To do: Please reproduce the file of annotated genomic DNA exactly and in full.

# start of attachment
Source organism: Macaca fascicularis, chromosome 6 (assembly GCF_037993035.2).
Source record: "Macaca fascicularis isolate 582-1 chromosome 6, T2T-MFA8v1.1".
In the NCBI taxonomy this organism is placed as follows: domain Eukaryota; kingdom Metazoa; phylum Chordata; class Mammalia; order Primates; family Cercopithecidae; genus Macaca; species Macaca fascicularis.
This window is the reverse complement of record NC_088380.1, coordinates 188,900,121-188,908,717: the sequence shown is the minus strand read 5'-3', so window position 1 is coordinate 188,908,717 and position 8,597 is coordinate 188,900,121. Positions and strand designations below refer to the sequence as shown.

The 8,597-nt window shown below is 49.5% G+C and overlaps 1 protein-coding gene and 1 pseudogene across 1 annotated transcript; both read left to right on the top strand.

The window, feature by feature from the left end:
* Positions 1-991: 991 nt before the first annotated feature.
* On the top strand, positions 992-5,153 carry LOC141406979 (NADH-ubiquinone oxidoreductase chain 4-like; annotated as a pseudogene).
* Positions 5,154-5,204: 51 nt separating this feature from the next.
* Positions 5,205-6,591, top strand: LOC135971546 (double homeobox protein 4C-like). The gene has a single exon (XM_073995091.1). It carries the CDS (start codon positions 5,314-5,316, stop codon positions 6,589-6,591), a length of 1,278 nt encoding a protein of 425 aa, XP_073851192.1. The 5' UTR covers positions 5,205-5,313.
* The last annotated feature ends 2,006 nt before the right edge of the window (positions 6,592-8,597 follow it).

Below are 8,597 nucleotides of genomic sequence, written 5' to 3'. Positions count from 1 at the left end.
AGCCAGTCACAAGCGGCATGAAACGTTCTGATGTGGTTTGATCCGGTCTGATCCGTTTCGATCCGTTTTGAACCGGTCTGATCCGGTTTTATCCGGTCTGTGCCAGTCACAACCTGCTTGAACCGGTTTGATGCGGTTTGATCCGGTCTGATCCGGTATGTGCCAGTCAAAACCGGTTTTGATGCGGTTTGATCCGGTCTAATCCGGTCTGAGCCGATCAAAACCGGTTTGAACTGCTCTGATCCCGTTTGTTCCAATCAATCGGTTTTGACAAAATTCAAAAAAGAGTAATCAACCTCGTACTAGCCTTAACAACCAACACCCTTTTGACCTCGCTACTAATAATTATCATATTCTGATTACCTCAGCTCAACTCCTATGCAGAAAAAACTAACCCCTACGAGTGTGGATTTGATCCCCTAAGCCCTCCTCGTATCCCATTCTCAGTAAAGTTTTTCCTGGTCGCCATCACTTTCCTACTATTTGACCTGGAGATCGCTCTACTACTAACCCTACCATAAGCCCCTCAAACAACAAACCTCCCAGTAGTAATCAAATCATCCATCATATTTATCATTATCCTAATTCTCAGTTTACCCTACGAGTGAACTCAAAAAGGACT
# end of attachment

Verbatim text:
Source organism: Macaca fascicularis, chromosome 6 (assembly GCF_037993035.2).
Source record: "Macaca fascicularis isolate 582-1 chromosome 6, T2T-MFA8v1.1".
In the NCBI taxonomy this organism is placed as follows: domain Eukaryota; kingdom Metazoa; phylum Chordata; class Mammalia; order Primates; family Cercopithecidae; genus Macaca; species Macaca fascicularis.
This window is the reverse complement of record NC_088380.1, coordinates 188,900,121-188,908,717: the sequence shown is the minus strand read 5'-3', so window position 1 is coordinate 188,908,717 and position 8,597 is coordinate 188,900,121. Positions and strand designations below refer to the sequence as shown.

The 8,597-nt window shown below is 49.5% G+C and overlaps 1 protein-coding gene and 1 pseudogene across 1 annotated transcript; both read left to right on the top strand.

The window, feature by feature from the left end:
* Positions 1-991: 991 nt before the first annotated feature.
* On the top strand, positions 992-5,153 carry LOC141406979 (NADH-ubiquinone oxidoreductase chain 4-like; annotated as a pseudogene).
* Positions 5,154-5,204: 51 nt separating this feature from the next.
* Positions 5,205-6,591, top strand: LOC135971546 (double homeobox protein 4C-like). The gene has a single exon (XM_073995091.1). It carries the CDS (start codon positions 5,314-5,316, stop codon positions 6,589-6,591), a length of 1,278 nt encoding a protein of 425 aa, XP_073851192.1. The 5' UTR covers positions 5,205-5,313.
* The last annotated feature ends 2,006 nt before the right edge of the window (positions 6,592-8,597 follow it).

Below are 8,597 nucleotides of genomic sequence, written 5' to 3'. Positions count from 1 at the left end.
AGCCAGTCACAAGCGGCATGAAACGTTCTGATGTGGTTTGATCCGGTCTGATCCGTTTCGATCCGTTTTGAACCGGTCTGATCCGGTTTTATCCGGTCTGTGCCAGTCACAACCTGCTTGAACCGGTTTGATGCGGTTTGATCCGGTCTGATCCGGTATGTGCCAGTCAAAACCGGTTTTGATGCGGTTTGATCCGGTCTAATCCGGTCTGAGCCGATCAAAACCGGTTTGAACTGCTCTGATCCCGTTTGTTCCAATCAATCGGTTTTGACAAAATTCAAAAAAGAGTAATCAACCTCGTACTAGCCTTAACAACCAACACCCTTTTGACCTCGCTACTAATAATTATCATATTCTGATTACCTCAGCTCAACTCCTATGCAGAAAAAACTAACCCCTACGAGTGTGGATTTGATCCCCTAAGCCCTCCTCGTATCCCATTCTCAGTAAAGTTTTTCCTGGTCGCCATCACTTTCCTACTATTTGACCTGGAGATCGCTCTACTACTAACCCTACCATAAGCCCCTCAAACAACAAACCTCCCAGTAGTAATCAAATCATCCATCATATTTATCATTATCCTAATTCTCAGTTTACCCTACGAGTGAACTCAAAAAGGACT